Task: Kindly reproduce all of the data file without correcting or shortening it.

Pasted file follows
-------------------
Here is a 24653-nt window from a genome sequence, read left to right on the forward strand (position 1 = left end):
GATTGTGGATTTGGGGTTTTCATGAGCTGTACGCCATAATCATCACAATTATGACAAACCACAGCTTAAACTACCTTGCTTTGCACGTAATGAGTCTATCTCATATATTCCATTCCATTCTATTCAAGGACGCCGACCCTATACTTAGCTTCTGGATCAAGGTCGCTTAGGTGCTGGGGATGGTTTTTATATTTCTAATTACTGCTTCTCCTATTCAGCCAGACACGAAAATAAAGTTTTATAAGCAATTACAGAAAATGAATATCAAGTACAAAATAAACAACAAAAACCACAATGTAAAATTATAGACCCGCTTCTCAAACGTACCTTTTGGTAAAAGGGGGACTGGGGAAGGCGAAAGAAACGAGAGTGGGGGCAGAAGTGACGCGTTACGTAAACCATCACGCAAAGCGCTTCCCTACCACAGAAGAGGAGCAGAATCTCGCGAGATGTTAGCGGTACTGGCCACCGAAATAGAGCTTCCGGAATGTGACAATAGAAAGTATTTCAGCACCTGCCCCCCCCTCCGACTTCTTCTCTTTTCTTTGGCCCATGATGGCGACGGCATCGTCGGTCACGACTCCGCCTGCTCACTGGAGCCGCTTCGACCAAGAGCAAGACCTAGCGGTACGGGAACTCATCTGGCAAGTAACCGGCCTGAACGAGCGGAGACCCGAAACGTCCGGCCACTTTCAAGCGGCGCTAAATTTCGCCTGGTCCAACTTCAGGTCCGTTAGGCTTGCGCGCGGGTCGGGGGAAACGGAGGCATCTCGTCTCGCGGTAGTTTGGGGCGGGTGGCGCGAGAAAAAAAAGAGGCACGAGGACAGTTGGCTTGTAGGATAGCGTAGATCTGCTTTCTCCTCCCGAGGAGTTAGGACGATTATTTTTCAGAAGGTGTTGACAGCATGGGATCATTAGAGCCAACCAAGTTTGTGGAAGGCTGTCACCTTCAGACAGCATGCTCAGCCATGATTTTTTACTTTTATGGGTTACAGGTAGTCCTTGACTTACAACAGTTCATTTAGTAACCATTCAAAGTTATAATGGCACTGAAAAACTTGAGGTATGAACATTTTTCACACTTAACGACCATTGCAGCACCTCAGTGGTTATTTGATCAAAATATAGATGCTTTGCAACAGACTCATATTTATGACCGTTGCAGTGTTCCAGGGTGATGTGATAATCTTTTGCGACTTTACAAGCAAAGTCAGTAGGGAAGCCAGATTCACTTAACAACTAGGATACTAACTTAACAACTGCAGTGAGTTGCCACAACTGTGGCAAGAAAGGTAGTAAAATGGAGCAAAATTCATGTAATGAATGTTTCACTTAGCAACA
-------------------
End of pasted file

Here is a 24653-nt window from a genome sequence, read left to right on the forward strand (position 1 = left end):
GATTGTGGATTTGGGGTTTTCATGAGCTGTACGCCATAATCATCACAATTATGACAAACCACAGCTTAAACTACCTTGCTTTGCACGTAATGAGTCTATCTCATATATTCCATTCCATTCTATTCAAGGACGCCGACCCTATACTTAGCTTCTGGATCAAGGTCGCTTAGGTGCTGGGGATGGTTTTTATATTTCTAATTACTGCTTCTCCTATTCAGCCAGACACGAAAATAAAGTTTTATAAGCAATTACAGAAAATGAATATCAAGTACAAAATAAACAACAAAAACCACAATGTAAAATTATAGACCCGCTTCTCAAACGTACCTTTTGGTAAAAGGGGGACTGGGGAAGGCGAAAGAAACGAGAGTGGGGGCAGAAGTGACGCGTTACGTAAACCATCACGCAAAGCGCTTCCCTACCACAGAAGAGGAGCAGAATCTCGCGAGATGTTAGCGGTACTGGCCACCGAAATAGAGCTTCCGGAATGTGACAATAGAAAGTATTTCAGCACCTGCCCCCCCCTCCGACTTCTTCTCTTTTCTTTGGCCCATGATGGCGACGGCATCGTCGGTCACGACTCCGCCTGCTCACTGGAGCCGCTTCGACCAAGAGCAAGACCTAGCGGTACGGGAACTCATCTGGCAAGTAACCGGCCTGAACGAGCGGAGACCCGAAACGTCCGGCCACTTTCAAGCGGCGCTAAATTTCGCCTGGTCCAACTTCAGGTCCGTTAGGCTTGCGCGCGGGTCGGGGGAAACGGAGGCATCTCGTCTCGCGGTAGTTTGGGGCGGGTGGCGCGAGAAAAAAAAGAGGCACGAGGACAGTTGGCTTGTAGGATAGCGTAGATCTGCTTTCTCCTCCCGAGGAGTTAGGACGATTATTTTTCAGAAGGTGTTGACAGCATGGGATCATTAGAGCCAACCAAGTTTGTGGAAGGCTGTCACCTTCAGACAGCATGCTCAGCCATGATTTTTTACTTTTATGGGTTACAGGTAGTCCTTGACTTACAACAGTTCATTTAGTAACCATTCAAAGTTATAATGGCACTGAAAAACTTGAGGTATGAACATTTTTCACACTTAACGACCATTGCAGCACCTCAGTGGTTATTTGATCAAAATATAGATGCTTTGCAACAGACTCATATTTATGACCGTTGCAGTGTTCCAGGGTGATGTGATAATCTTTTGCGACTTTACAAGCAAAGTCAGTAGGGAAGCCAGATTCACTTAACAACTAGGATACTAACTTAACAACTGCAGTGAGTTGCCACAACTGTGGCAAGAAAGGTAGTAAAATGGAGCAAAATTCATGTAATGAATGTTTCACTTAGCAACA